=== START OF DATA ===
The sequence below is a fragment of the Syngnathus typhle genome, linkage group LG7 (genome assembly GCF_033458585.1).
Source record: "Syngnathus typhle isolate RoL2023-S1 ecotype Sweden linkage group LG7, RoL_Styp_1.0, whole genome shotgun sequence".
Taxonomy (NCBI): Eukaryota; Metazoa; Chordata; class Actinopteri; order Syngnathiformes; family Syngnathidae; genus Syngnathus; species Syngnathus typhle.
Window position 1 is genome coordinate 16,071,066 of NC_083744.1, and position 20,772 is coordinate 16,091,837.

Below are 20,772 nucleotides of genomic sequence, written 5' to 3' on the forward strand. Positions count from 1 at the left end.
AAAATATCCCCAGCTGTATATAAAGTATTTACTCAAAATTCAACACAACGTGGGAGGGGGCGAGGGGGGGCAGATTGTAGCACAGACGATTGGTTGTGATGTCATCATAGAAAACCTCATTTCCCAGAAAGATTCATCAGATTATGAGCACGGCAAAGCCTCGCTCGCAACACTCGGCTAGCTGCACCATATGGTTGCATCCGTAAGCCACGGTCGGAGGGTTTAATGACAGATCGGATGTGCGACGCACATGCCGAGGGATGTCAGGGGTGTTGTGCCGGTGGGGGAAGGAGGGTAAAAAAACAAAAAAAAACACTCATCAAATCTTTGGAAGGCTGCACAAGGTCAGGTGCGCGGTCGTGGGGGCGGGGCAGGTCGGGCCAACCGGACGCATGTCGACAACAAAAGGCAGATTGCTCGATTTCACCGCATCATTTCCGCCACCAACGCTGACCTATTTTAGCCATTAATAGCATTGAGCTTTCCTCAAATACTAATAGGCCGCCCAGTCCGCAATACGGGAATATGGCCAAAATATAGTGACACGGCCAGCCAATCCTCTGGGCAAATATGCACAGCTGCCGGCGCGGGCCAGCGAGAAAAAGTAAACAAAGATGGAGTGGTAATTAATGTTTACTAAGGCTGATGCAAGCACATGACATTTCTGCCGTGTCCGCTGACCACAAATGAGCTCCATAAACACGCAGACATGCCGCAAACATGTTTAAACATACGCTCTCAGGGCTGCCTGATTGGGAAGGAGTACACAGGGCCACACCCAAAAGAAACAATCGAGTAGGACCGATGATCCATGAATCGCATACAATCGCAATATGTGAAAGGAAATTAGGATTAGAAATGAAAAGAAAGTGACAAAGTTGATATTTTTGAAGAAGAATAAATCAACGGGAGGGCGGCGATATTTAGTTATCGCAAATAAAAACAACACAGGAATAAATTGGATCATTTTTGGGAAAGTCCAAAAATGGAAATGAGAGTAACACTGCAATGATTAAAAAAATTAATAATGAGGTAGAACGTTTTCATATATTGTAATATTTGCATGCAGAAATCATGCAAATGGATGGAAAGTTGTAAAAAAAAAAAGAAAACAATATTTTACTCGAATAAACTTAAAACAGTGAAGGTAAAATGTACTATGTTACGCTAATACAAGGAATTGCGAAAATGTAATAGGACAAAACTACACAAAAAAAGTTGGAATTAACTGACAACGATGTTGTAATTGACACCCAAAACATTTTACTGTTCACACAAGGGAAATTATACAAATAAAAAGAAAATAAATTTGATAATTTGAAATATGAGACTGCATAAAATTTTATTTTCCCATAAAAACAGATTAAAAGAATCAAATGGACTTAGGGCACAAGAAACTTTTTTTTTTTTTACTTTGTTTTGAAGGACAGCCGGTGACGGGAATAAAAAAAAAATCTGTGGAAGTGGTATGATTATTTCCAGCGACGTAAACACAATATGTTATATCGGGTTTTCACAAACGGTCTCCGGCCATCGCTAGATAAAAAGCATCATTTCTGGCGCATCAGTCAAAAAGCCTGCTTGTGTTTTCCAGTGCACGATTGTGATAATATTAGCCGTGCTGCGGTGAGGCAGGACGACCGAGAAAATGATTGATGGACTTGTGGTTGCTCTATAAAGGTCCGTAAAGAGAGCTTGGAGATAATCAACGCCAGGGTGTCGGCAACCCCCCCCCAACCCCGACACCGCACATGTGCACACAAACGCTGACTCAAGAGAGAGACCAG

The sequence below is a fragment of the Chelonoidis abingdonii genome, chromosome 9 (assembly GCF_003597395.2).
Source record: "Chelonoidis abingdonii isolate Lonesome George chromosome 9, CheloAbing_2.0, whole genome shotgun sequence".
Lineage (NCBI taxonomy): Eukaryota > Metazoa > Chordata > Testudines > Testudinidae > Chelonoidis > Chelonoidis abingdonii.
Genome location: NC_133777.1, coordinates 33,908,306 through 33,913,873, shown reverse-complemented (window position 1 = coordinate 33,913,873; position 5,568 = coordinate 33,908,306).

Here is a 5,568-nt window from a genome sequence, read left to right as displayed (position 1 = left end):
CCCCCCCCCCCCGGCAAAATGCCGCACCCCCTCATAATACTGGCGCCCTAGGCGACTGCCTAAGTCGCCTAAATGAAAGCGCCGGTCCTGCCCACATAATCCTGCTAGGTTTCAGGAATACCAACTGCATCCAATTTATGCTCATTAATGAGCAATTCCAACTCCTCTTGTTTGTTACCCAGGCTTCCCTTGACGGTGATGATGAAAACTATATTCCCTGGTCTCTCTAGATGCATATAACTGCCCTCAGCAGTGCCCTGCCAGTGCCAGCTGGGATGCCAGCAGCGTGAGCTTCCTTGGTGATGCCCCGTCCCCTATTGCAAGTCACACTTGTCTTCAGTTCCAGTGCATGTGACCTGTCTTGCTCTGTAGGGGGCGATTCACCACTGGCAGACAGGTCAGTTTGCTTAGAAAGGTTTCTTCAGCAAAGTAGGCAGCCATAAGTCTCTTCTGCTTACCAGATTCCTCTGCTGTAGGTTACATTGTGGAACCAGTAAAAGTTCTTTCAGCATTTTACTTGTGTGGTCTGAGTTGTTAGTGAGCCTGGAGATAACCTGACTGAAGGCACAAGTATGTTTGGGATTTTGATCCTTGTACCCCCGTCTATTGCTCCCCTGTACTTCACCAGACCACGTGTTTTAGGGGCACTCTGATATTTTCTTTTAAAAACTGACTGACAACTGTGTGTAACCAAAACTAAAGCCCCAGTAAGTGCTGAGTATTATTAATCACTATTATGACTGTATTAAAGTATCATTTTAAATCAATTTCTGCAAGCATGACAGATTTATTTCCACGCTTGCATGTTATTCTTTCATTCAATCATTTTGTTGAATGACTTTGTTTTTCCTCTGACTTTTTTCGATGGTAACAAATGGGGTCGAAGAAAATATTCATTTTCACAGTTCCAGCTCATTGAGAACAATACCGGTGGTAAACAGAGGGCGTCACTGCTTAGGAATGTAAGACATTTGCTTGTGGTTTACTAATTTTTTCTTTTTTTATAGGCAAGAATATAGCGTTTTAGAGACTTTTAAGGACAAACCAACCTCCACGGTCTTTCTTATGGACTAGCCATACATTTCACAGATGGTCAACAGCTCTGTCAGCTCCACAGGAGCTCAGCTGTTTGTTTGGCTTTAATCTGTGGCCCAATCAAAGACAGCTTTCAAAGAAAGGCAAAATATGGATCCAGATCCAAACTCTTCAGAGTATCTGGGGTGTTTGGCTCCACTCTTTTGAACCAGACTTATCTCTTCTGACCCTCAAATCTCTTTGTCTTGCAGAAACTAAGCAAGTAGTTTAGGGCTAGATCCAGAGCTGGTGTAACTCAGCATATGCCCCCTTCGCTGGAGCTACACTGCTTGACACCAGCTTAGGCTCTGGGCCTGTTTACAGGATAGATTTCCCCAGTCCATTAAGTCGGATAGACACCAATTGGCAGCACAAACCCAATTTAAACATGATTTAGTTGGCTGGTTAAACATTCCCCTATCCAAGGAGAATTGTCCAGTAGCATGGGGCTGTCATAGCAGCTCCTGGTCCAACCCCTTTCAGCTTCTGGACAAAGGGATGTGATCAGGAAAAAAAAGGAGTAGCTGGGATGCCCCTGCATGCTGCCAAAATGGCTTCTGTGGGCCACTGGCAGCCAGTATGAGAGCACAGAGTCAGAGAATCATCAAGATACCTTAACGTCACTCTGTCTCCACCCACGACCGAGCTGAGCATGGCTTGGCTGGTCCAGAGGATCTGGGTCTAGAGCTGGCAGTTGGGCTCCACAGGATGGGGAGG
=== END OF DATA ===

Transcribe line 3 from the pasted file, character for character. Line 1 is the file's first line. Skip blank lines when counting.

Taxonomy (NCBI): Eukaryota; Metazoa; Chordata; class Actinopteri; order Syngnathiformes; family Syngnathidae; genus Syngnathus; species Syngnathus typhle.